466(6)
Summary
472(1)
Problems
473(7)
Chapter 10 INTRODUCTION TO FIELD-EFFECT TRANSISTORS
480(46)
10.1 n-Channel Junction FET
481(8)
10.2 Metal-Oxide-Semiconductor Field-Effect Transistors
489(7)
10.3 Load-Line Analysis of a Simple JFET Amplifier
496(3)
10.4 Bias Circuits
499(5)
10.5 Small-Signal Equivalent Circuit
504(5)
10.6 Small-Signal Equivalent-Circuit Analysis: Common-Source Amplifier
509(4)
10.7 Small-Signal Equivalent-Circuit Analysis: Source Follower
513(5)
Summary
518(1)
Problems
519(1)
Chapter 11 OPERATIONAL AMPLIFIERS
526(54)
11.1 Ideal Operational Amplifier
527(2)
11.2 Summing-Point Constraint
529(1)
11.3 Inverting Amplifier
529(7)
11.4 Noninverting Amplifier
536(3)
11.5 Design of Simple Amplifiers
539(6)
11.6 Op-Amp Imperfections in the Linear Range of Operation
545(5)
11.7 Nonlinear Limitations
550(5)
11.8 DC Imperfections
555(4)
11.9 Differential and Instrumentation Amplifiers
559(3)
11.10 Integrators and Differentiators
562(2)
11.11 Active Filters
564(5)
Summary
569(2)
Problems
571(9)
Chapter 12 LOGIC CIRCUITS
580(54)
12.1 Basic Logic Circuit Concepts
581(3)
12.2 Representation of Numerical Data in Binary Form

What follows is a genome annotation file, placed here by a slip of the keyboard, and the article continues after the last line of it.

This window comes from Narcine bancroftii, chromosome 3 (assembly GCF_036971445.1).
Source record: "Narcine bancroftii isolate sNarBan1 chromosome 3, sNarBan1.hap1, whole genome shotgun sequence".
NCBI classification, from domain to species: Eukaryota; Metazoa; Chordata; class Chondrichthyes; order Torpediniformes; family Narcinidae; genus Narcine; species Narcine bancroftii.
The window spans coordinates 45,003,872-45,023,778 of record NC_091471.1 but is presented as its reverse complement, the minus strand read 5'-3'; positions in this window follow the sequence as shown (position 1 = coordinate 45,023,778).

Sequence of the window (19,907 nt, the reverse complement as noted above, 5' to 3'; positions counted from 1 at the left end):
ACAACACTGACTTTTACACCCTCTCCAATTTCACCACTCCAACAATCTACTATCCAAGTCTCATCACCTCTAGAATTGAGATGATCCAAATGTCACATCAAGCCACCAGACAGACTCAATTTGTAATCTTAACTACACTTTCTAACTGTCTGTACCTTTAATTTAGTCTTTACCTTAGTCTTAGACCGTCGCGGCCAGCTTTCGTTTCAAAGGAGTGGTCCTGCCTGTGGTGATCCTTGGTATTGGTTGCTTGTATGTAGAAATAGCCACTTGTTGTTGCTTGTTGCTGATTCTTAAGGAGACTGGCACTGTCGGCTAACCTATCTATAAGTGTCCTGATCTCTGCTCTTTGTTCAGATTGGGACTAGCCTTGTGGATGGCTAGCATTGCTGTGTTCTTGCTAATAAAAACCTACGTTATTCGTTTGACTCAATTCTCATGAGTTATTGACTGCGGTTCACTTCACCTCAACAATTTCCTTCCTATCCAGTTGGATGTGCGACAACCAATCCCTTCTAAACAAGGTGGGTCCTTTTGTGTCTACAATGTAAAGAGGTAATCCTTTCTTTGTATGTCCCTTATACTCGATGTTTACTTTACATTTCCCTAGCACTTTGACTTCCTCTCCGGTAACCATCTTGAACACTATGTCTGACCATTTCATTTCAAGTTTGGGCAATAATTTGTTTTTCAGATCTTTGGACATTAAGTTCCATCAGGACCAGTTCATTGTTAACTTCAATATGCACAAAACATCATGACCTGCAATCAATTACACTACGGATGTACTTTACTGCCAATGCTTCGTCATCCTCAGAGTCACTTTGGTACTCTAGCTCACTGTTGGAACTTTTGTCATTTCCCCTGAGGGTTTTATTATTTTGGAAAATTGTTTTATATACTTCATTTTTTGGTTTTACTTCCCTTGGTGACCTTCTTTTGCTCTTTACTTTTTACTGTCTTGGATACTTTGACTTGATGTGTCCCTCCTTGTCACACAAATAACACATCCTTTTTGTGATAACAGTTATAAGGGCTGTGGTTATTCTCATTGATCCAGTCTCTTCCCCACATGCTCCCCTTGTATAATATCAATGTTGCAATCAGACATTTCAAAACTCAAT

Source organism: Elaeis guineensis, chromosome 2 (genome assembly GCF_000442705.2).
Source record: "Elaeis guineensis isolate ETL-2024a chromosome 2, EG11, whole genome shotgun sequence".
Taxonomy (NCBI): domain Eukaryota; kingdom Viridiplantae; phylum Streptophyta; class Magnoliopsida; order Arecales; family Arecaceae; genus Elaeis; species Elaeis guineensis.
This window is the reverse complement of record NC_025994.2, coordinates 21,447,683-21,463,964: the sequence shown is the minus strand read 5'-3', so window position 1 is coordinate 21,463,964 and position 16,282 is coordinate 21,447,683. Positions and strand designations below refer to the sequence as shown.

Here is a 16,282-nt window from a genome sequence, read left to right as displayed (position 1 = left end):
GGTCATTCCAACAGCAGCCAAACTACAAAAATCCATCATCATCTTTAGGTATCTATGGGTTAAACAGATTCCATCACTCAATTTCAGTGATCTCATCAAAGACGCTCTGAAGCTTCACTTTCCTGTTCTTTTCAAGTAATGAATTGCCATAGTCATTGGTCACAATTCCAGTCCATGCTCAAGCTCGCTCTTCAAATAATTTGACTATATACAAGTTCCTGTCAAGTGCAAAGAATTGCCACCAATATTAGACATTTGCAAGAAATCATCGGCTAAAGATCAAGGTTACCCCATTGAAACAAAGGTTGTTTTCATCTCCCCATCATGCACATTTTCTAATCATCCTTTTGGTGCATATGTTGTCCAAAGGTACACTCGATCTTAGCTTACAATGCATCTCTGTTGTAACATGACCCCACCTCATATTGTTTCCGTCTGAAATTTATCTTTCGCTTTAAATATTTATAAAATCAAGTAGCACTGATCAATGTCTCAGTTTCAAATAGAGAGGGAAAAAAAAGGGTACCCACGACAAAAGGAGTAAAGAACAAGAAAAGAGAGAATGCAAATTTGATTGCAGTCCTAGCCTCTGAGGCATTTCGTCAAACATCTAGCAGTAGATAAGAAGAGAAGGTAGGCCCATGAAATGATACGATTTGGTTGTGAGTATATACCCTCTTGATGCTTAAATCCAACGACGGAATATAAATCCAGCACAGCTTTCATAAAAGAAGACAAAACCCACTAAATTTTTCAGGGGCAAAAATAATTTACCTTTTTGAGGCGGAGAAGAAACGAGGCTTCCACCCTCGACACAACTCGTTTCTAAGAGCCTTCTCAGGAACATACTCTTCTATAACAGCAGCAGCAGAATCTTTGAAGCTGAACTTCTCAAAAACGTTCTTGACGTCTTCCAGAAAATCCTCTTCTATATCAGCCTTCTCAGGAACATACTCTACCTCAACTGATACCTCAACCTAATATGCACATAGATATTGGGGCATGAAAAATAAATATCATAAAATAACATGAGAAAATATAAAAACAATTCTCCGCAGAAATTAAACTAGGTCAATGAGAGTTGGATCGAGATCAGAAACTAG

584(8)
12.3 Combinatorial Logic Circuits
592(9)
12.4 Synthesis of Logic Circuits
601(6)
12.5 Minimization of Logic Circuits
607(4)
12.6 Sequential Logical Circuits
611(13)
12.7 CMOS Digital Circuits
624(3)
Summary
627(2)
Problems
629(5)
Chapter 13 MICROCOMPUTERS
634(27)
13.1 Computer Organization
635(4)
13.2 Memory Types
639(3)
13.3 Digital Process Control
642(2)
13.4 Microprocessor Registers and Pinouts
644(6)
13.5 Instruction Sets and Addressing
650(4)
13.6 Programming
654(5)
Summary
659(1)
Problems
659(2)
PART THREE Electromechanics 661(135)
Chapter 14 MAGNETIC CIRCUITS AND TRANSFORMERS
661(45)
14.1 Magnetic Fields
662(10)
14.2 Magnetic Circuits
672(6)
14.3 Inductance and Mutual Inductance
678(4)
14.4 Magnetic Materials
682(4)
14.5 Ideal Transformers
686(7)
14.6 Real Transformers
693(5)
Summary
698(1)
Problems
699(7)
Chapter 15 DC MACHINES
706(46)
15.1 Overview of Motors
707(10)
15.2 Principles of DC Machines
717(4)
15.3 Rotating DC Machines
721(9)
15.4 Shunt-Connected and Separately Excited DC Motors
730(5)
15.5 Series-Connected DC Motor
735(4)
15.6 Speed Control of DC Motors
739(6)
Summary
745(1)
Problems
746(6)
Chapter 16 AC MACHINES
752(43)
16.1 Three-Phase Induction Motors
753(9)
16.2 Equivalent-Circuit and Performance Calculations for Induction Motors
762(2)
16.3 Synchronous Machines
771(13)
16.4 Single-Phase Motors
784(5)
Summary
789(1)
Problems
790(5)
Appendix A COMPLEX NUMBERS 795(10)
Appendix B NOMINAL VALUES AND COLOR CODE FOR RESISTORS 805(2)
INDEX 807